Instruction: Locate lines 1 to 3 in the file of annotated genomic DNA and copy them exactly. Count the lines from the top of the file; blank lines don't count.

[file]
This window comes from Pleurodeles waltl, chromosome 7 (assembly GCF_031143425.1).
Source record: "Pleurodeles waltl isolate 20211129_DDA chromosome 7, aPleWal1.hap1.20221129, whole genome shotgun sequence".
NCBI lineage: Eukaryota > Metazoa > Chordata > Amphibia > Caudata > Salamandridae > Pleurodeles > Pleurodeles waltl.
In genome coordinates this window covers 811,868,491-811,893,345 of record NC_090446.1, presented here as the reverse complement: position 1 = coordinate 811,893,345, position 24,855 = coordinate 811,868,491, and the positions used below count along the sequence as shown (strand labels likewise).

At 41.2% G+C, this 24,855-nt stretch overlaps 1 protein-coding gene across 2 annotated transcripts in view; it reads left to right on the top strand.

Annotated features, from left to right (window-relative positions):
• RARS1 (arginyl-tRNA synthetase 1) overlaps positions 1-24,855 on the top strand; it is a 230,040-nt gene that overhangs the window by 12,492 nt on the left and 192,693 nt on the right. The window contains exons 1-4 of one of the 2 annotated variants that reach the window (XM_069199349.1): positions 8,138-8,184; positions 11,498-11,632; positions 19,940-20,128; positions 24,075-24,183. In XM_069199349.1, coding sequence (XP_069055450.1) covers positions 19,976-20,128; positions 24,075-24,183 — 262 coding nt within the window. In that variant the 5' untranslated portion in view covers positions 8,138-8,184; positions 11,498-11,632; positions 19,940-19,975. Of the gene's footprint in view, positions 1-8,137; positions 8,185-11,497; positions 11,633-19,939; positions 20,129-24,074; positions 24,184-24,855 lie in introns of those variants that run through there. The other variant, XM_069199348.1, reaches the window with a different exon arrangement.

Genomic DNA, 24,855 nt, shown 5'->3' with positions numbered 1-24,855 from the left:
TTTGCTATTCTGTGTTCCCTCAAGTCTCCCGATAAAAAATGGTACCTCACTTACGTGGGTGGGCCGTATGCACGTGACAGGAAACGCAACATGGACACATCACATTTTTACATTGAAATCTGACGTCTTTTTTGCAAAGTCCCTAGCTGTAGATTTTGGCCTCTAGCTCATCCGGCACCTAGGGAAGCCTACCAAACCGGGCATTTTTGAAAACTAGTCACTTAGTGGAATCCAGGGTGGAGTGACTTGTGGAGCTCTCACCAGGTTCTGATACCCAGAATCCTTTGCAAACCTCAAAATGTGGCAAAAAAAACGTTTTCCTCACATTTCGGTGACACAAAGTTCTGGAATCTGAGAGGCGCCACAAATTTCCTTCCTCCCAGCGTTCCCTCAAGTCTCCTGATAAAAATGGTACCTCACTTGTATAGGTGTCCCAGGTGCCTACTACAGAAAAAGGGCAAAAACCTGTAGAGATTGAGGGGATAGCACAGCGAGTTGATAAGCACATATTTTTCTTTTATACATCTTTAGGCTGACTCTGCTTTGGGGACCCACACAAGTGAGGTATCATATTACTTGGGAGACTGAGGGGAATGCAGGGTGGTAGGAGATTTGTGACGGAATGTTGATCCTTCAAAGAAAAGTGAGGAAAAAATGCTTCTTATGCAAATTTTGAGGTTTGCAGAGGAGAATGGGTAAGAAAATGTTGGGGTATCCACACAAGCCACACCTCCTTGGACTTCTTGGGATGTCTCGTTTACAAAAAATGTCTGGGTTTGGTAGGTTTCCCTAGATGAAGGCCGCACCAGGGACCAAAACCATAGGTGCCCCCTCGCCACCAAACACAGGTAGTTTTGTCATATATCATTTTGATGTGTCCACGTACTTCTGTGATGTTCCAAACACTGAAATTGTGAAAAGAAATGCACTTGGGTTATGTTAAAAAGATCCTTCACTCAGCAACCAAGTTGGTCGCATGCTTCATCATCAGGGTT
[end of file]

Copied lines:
This window comes from Pleurodeles waltl, chromosome 7 (assembly GCF_031143425.1).
Source record: "Pleurodeles waltl isolate 20211129_DDA chromosome 7, aPleWal1.hap1.20221129, whole genome shotgun sequence".
NCBI lineage: Eukaryota > Metazoa > Chordata > Amphibia > Caudata > Salamandridae > Pleurodeles > Pleurodeles waltl.